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Obituaries: Willy DeVille, Billy Lee Riley, Jim Dickinson, Rashied Ali and Mike Seeger

Farewell to Willy DeVille, Billy Lee Riley, Jim Dickinson, Rashied Ali and Mike Seeger.

Willy DeVille, who founded the punk group Mink DeVille and was known for his blend of R&B, blues, Dixieland and traditional French Cajun ballads, died Aug. 6. He was 58.

Mink DeVille, for which DeVille was the principal songwriter, was billed as one of the most original groups on the New York punk scene after an appearance at the CBGB club in Greenwich Village in the 1970s.

Better known in Europe than in the United States, DeVille went solo in 1980 with Le Chat Bleu. His “Storybook Love,” featured in the 1987 movie “The Princess Bride,” was nominated for an Academy Award.

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Billy Lee Riley, a rambunctious performer who helped develop the Sun Records sound as a studio musician for other headliners, died Aug. 2 at the age of 75.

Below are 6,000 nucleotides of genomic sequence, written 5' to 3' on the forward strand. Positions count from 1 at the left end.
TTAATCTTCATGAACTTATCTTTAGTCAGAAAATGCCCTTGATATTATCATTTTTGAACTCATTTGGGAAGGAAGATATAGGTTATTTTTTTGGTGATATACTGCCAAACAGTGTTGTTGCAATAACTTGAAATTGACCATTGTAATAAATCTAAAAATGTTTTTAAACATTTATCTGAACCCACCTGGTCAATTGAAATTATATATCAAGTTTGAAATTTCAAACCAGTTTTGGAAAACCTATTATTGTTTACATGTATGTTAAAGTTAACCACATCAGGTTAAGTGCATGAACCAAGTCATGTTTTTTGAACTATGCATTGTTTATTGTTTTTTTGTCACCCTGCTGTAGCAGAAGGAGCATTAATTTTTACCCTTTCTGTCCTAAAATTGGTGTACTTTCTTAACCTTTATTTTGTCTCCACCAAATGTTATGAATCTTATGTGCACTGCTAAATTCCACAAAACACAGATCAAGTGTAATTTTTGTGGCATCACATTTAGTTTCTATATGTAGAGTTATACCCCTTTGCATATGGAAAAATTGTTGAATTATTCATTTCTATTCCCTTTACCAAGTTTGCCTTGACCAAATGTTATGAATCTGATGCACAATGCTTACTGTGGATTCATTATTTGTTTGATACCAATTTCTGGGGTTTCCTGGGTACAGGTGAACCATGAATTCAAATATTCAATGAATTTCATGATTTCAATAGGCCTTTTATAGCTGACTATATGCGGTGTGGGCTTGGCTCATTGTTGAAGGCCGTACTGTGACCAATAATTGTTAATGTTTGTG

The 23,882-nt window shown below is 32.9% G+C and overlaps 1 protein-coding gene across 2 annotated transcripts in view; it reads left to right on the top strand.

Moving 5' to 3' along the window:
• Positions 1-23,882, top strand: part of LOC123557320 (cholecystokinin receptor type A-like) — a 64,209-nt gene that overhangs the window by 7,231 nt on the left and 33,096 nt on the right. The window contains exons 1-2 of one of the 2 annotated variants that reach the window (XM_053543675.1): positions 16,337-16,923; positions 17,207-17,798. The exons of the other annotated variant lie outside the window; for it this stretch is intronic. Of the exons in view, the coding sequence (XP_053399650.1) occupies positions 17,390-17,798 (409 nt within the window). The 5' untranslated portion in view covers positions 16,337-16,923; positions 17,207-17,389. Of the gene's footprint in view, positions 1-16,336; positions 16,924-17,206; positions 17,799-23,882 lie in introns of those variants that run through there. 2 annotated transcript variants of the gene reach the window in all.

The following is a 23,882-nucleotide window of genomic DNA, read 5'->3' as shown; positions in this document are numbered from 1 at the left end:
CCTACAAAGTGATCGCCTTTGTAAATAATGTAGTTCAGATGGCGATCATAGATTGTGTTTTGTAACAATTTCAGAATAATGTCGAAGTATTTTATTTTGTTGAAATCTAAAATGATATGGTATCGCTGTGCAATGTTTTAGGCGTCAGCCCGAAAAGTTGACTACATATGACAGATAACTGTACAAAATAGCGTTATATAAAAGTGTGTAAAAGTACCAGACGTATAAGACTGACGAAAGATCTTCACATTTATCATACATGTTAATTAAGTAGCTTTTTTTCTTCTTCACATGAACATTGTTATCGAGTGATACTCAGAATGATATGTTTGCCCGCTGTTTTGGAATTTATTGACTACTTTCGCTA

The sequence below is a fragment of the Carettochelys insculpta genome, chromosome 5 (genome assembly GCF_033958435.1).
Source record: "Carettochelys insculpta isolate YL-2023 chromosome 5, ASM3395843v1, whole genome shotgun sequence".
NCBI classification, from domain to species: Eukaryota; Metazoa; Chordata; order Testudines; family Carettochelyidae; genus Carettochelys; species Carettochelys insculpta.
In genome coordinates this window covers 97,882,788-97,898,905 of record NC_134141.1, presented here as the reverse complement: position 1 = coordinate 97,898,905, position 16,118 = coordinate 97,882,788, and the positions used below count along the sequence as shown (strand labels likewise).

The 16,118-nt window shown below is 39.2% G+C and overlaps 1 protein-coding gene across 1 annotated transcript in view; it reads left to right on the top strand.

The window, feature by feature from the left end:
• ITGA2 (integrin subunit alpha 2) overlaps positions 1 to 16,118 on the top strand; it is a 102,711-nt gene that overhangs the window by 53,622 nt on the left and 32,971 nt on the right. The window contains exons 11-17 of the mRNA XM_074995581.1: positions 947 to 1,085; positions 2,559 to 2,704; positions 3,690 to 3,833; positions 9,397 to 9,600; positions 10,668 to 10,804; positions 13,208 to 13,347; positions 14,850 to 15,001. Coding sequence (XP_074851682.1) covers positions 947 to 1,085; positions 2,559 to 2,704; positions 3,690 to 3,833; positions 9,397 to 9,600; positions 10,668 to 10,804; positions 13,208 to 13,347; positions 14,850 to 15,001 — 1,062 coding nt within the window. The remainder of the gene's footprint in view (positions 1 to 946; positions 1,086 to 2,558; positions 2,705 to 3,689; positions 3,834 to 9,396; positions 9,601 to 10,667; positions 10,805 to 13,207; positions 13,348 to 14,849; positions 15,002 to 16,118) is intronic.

Riley’s singles included “Red Hot” and “Flyin’ Saucers Rock & Roll.” He was overshadowed by his cohorts at Sun Records, including Elvis Presley, Carl Perkins and Jerry Lee Lewis. Among many other songs, Riley and his band played on the original Sun recording of Lewis’ “Great Balls of Fire.”

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Musician and producer Jim Dickinson died Aug. 15 at the age of 67.

Perhaps best known as the father of Luther and Cody Dickinson, two-thirds of the Grammy-nominated North Mississippi Allstars, Dickinson recorded the Rolling Stones’ “Wild Horses”; formed the Atlantic Records house band The Dixie Flyers to record with Aretha Franklin and other R&B legends; and played with Bob Dylan on his Grammy-winning Time Out of Mind.

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Rashied Ali, a free-jazz drummer who backed John Coltrane and accompanied him in a duet album in the final months of the jazz master’s life, died Aug. 12 at age 76.

After Coltrane died, Ali toured Europe before returning to New York to play and record there. He opened the jazz club Ali’s Alley in 1973 and launched the Survival Records label, which he maintained until his death. The club closed in 1979.

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Mike Seeger, who helped revive traditional American folk music, died Aug. 7 at age 75.

Two of his siblings were key figures in the folk-music revival of the 1950s and ’60s: his half brother, Pete, and sister Peggy.

Mike Seeger helped form the traditional music group The New Lost City Ramblers in 1958. He recorded more than 40 albums solo and with others, and received six Grammy Award nominations.